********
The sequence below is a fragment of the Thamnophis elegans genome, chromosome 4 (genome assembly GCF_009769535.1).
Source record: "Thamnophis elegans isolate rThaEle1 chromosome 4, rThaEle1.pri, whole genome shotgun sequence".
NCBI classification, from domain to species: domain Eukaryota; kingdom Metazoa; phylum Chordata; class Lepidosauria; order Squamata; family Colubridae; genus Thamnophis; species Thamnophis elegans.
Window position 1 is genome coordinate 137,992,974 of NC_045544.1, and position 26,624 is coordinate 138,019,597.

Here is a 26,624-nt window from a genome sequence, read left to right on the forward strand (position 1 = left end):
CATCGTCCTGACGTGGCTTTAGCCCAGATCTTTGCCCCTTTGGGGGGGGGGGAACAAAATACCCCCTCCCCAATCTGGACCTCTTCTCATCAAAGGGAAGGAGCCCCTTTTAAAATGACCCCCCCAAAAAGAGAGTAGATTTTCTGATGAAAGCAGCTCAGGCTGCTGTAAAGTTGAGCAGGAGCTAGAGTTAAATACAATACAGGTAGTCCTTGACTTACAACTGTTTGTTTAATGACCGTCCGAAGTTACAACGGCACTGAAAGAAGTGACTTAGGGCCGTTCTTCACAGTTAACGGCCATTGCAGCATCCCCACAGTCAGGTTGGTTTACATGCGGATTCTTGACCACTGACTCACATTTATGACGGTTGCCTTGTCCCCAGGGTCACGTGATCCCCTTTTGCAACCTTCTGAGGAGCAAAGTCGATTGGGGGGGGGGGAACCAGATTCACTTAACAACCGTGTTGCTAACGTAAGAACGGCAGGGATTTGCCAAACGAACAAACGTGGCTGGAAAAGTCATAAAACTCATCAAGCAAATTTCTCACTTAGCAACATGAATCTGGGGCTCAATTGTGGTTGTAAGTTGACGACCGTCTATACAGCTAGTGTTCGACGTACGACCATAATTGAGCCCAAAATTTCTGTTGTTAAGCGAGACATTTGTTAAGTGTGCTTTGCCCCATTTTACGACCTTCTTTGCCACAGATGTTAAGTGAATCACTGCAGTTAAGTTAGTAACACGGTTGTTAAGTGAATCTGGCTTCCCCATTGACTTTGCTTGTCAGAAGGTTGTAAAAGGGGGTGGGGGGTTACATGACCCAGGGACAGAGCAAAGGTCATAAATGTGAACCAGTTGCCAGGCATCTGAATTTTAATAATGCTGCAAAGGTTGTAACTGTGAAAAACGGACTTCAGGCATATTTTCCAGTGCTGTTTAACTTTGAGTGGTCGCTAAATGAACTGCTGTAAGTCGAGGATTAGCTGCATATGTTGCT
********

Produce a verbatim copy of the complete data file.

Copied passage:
The sequence below is a fragment of the Thamnophis elegans genome, chromosome 4 (genome assembly GCF_009769535.1).
Source record: "Thamnophis elegans isolate rThaEle1 chromosome 4, rThaEle1.pri, whole genome shotgun sequence".
NCBI classification, from domain to species: domain Eukaryota; kingdom Metazoa; phylum Chordata; class Lepidosauria; order Squamata; family Colubridae; genus Thamnophis; species Thamnophis elegans.
Window position 1 is genome coordinate 137,992,974 of NC_045544.1, and position 26,624 is coordinate 138,019,597.

Here is a 26,624-nt window from a genome sequence, read left to right on the forward strand (position 1 = left end):
CATCGTCCTGACGTGGCTTTAGCCCAGATCTTTGCCCCTTTGGGGGGGGGGGAACAAAATACCCCCTCCCCAATCTGGACCTCTTCTCATCAAAGGGAAGGAGCCCCTTTTAAAATGACCCCCCCAAAAAGAGAGTAGATTTTCTGATGAAAGCAGCTCAGGCTGCTGTAAAGTTGAGCAGGAGCTAGAGTTAAATACAATACAGGTAGTCCTTGACTTACAACTGTTTGTTTAATGACCGTCCGAAGTTACAACGGCACTGAAAGAAGTGACTTAGGGCCGTTCTTCACAGTTAACGGCCATTGCAGCATCCCCACAGTCAGGTTGGTTTACATGCGGATTCTTGACCACTGACTCACATTTATGACGGTTGCCTTGTCCCCAGGGTCACGTGATCCCCTTTTGCAACCTTCTGAGGAGCAAAGTCGATTGGGGGGGGGGGAACCAGATTCACTTAACAACCGTGTTGCTAACGTAAGAACGGCAGGGATTTGCCAAACGAACAAACGTGGCTGGAAAAGTCATAAAACTCATCAAGCAAATTTCTCACTTAGCAACATGAATCTGGGGCTCAATTGTGGTTGTAAGTTGACGACCGTCTATACAGCTAGTGTTCGACGTACGACCATAATTGAGCCCAAAATTTCTGTTGTTAAGCGAGACATTTGTTAAGTGTGCTTTGCCCCATTTTACGACCTTCTTTGCCACAGATGTTAAGTGAATCACTGCAGTTAAGTTAGTAACACGGTTGTTAAGTGAATCTGGCTTCCCCATTGACTTTGCTTGTCAGAAGGTTGTAAAAGGGGGTGGGGGGTTACATGACCCAGGGACAGAGCAAAGGTCATAAATGTGAACCAGTTGCCAGGCATCTGAATTTTAATAATGCTGCAAAGGTTGTAACTGTGAAAAACGGACTTCAGGCATATTTTCCAGTGCTGTTTAACTTTGAGTGGTCGCTAAATGAACTGCTGTAAGTCGAGGATTAGCTGCATATGTTGCT